Ozhan KD
Knowledge is POWER

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No RSTDISBL, no fun!

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Can you post the assembly code that the compiler generated? Maybe something odd is happening.

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Oh, and if you set up virtual ports the compiler can use IN and OUT to access them in two clock cycles.

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Setting a pin in a port is done with std and reading with lds. Both take two clock cycles. So when does actually setting the PIN voltage happen?

Is it the after the second std cycles or within it?

According to 13-8 (or 11-8 in D manual) there is a 1-2 cycle propagation delay. If I understand it correctly the propagation delay needs to end at the middle of lds thus 1 cycle from the end of std.

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mojo-chan wrote:
Can you post the assembly code that the compiler generated? Maybe something odd is happening.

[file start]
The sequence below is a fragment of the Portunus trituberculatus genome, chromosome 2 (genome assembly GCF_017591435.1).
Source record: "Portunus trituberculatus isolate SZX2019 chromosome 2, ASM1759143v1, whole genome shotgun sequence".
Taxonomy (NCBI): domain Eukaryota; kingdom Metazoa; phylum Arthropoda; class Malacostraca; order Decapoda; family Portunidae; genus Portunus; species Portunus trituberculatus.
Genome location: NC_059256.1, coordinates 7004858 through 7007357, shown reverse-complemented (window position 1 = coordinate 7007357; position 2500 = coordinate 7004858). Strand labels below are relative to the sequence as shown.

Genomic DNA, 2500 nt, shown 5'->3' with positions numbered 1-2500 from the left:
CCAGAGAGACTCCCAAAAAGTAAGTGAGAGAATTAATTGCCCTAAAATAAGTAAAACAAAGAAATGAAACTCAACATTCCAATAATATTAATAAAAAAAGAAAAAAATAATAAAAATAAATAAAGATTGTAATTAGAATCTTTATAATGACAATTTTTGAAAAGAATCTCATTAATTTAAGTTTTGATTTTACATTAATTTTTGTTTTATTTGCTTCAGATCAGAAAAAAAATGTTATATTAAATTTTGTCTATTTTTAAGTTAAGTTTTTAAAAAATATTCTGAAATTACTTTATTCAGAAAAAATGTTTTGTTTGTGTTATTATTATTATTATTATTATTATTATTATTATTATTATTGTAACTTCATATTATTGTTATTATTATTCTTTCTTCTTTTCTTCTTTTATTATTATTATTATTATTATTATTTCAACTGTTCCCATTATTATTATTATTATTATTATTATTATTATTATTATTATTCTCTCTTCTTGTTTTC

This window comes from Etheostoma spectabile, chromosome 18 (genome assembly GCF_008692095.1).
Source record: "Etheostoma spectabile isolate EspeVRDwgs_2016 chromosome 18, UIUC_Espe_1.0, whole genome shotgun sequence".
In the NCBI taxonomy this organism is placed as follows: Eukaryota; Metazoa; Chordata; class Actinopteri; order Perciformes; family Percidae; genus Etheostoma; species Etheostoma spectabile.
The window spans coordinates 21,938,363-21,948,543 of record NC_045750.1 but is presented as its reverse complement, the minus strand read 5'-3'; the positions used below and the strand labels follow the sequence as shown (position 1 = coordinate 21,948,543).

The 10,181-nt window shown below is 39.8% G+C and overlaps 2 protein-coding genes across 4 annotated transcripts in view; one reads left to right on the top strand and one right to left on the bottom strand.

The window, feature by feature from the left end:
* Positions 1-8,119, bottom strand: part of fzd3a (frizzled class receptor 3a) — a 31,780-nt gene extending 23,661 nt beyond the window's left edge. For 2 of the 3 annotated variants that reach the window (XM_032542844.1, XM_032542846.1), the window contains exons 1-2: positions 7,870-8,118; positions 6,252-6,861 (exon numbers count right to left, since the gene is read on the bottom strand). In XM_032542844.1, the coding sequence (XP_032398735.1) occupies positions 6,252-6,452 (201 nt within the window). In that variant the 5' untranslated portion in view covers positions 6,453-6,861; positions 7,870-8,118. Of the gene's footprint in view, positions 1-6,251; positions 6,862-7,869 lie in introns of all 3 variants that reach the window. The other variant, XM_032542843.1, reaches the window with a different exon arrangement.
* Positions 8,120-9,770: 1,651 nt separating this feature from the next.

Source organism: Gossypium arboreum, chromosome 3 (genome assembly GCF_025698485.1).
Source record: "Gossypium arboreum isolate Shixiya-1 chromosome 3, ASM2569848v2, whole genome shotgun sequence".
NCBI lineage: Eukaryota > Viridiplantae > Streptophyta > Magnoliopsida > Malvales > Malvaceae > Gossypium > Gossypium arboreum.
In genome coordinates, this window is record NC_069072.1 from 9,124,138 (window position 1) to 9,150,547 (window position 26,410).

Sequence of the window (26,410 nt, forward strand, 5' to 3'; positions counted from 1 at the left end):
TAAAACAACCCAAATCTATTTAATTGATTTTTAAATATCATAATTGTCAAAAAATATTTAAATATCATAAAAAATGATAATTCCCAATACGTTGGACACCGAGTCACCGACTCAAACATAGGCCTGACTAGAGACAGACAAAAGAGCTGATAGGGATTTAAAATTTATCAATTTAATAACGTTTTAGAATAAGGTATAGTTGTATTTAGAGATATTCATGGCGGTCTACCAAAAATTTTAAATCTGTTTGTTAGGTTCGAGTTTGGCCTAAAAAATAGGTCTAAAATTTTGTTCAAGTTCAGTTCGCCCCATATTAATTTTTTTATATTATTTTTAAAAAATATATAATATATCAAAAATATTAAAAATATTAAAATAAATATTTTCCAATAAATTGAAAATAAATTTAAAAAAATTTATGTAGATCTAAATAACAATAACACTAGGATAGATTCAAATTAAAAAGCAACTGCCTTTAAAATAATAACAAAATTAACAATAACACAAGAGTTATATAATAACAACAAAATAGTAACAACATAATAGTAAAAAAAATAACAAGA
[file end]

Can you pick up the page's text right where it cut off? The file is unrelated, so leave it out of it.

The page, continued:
This is from the earlier xmega32a4 case:


0000436a :
#include "adc.h"

uint8_t adc_ready() // Test if EOC is low = conversion completed
{
  uint8_t res=1;
  ADC_CS_LOW();
    436a:	e0 e6       	ldi	r30, 0x60	; 96
    436c:	f6 e0       	ldi	r31, 0x06	; 6
    436e:	80 e1       	ldi	r24, 0x10	; 16
    4370:	86 83       	std	Z+6, r24	; 0x06
  ADC_CS_LOW(); // This is for delay, which was needed
    4372:	86 83       	std	Z+6, r24	; 0x06
  if(PORTD.IN & PIN6_bm)
    4374:	90 91 68 06 	lds	r25, 0x0668
    res=0;
  ADC_CS_HIGH();
    4378:	85 83       	std	Z+5, r24	; 0x05
#include 
#include "adc.h"

uint8_t adc_ready() // Test if EOC is low = conversion completed
{
  uint8_t res=1;
    437a:	81 e0       	ldi	r24, 0x01	; 1
    437c:	96 fd       	sbrc	r25, 6